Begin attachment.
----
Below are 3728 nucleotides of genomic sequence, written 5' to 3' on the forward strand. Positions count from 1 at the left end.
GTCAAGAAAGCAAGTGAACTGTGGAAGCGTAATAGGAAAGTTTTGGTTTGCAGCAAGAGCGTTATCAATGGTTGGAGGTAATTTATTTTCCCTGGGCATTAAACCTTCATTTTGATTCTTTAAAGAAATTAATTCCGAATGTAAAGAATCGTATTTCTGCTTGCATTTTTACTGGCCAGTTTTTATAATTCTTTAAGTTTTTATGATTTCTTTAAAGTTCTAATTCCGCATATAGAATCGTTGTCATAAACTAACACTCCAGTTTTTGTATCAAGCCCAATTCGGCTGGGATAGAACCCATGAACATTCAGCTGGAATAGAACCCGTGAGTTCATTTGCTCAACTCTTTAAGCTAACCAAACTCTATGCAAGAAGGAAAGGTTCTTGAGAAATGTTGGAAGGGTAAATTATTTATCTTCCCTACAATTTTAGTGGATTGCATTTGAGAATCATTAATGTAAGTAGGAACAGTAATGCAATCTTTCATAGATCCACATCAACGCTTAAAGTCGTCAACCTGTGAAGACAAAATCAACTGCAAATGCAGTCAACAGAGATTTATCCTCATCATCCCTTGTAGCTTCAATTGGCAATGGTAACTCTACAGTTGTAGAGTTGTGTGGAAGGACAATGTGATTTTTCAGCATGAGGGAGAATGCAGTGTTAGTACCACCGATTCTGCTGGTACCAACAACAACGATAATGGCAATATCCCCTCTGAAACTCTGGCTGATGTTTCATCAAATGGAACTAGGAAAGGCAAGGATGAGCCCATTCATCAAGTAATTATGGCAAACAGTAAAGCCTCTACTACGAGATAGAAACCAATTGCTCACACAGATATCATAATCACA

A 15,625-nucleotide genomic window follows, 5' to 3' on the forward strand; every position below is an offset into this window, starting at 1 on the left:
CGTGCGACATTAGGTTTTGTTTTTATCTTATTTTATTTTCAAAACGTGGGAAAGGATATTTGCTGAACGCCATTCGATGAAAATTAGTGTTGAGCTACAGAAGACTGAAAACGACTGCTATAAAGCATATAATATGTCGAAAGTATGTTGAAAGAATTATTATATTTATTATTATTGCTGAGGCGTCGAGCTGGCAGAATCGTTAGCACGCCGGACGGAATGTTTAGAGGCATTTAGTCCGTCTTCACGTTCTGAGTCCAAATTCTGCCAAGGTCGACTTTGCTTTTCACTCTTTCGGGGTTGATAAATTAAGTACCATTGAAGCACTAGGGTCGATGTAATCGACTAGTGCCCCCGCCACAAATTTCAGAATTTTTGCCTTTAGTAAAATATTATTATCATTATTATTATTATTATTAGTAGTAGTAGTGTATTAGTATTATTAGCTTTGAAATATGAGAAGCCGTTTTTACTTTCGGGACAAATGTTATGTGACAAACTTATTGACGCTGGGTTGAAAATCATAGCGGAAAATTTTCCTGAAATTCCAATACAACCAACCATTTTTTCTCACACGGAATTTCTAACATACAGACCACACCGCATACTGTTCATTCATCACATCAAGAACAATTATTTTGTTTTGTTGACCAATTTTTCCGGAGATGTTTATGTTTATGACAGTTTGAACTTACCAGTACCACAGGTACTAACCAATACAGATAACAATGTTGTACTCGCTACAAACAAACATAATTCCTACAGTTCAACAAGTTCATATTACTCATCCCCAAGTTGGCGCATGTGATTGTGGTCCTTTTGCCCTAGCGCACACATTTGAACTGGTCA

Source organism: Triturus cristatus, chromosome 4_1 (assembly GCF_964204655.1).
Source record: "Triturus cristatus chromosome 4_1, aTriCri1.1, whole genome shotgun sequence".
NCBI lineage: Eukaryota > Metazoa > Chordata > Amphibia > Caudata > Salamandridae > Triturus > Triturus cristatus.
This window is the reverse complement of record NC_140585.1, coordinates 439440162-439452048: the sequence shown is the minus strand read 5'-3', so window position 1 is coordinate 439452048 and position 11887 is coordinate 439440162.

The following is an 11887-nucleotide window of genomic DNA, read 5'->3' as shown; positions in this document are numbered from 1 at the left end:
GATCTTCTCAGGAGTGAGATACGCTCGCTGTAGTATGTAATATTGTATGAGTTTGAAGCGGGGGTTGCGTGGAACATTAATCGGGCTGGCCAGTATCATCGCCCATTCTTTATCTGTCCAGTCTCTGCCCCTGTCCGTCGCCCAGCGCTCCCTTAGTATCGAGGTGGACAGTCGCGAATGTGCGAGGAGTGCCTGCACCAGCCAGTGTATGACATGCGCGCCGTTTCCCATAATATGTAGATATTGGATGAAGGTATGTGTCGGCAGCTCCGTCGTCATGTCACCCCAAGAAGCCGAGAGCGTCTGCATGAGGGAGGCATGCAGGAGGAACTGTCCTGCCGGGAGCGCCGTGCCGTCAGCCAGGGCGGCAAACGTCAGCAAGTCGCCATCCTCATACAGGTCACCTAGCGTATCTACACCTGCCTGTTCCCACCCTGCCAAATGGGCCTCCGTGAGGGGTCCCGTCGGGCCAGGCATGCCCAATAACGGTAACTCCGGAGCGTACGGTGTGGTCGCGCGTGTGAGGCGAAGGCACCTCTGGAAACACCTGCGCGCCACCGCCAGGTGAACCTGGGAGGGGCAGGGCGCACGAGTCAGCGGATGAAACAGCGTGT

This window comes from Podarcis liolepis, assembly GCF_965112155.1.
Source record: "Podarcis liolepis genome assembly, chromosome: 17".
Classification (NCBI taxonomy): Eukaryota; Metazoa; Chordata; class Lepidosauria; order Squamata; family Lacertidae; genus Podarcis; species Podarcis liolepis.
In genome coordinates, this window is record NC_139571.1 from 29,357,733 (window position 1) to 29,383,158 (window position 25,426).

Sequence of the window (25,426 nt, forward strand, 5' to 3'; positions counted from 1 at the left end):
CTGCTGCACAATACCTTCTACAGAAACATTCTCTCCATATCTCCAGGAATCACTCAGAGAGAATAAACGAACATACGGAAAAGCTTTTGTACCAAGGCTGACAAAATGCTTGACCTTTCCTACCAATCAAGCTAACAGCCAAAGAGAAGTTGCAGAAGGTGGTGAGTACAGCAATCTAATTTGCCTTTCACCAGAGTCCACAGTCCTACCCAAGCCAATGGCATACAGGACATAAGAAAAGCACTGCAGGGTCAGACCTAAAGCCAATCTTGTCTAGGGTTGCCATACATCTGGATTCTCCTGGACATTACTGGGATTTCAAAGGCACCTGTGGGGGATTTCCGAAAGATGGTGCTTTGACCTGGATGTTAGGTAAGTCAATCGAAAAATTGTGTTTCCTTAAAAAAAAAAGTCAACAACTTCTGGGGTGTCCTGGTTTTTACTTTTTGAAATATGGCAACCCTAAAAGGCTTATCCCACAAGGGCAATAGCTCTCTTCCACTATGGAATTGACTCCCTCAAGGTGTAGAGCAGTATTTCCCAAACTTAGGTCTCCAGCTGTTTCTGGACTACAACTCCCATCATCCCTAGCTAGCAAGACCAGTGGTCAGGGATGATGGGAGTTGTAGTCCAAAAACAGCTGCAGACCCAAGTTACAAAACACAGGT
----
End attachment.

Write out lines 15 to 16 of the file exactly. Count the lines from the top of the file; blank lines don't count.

Sequence of the window (25,426 nt, forward strand, 5' to 3'; positions counted from 1 at the left end):
CTGCTGCACAATACCTTCTACAGAAACATTCTCTCCATATCTCCAGGAATCACTCAGAGAGAATAAACGAACATACGGAAAAGCTTTTGTACCAAGGCTGACAAAATGCTTGACCTTTCCTACCAATCAAGCTAACAGCCAAAGAGAAGTTGCAGAAGGTGGTGAGTACAGCAATCTAATTTGCCTTTCACCAGAGTCCACAGTCCTACCCAAGCCAATGGCATACAGGACATAAGAAAAGCACTGCAGGGTCAGACCTAAAGCCAATCTTGTCTAGGGTTGCCATACATCTGGATTCTCCTGGACATTACTGGGATTTCAAAGGCACCTGTGGGGGATTTCCGAAAGATGGTGCTTTGACCTGGATGTTAGGTAAGTCAATCGAAAAATTGTGTTTCCTTAAAAAAAAAAGTCAACAACTTCTGGGGTGTCCTGGTTTTTACTTTTTGAAATATGGCAACCCTAAAAGGCTTATCCCACAAGGGCAATAGCTCTCTTCCACTATGGAATTGACTCCCTCAAGGTGTAGAGCAGTATTTCCCAAACTTAGGTCTCCAGCTGTTTCTGGACTACAACTCCCATCATCCCTAGCTAGCAAGACCAGTGGTCAGGGATGATGGGAGTTGTAGTCCAAAAACAGCTGCAGACCCAAGTTACAAAACACAGGT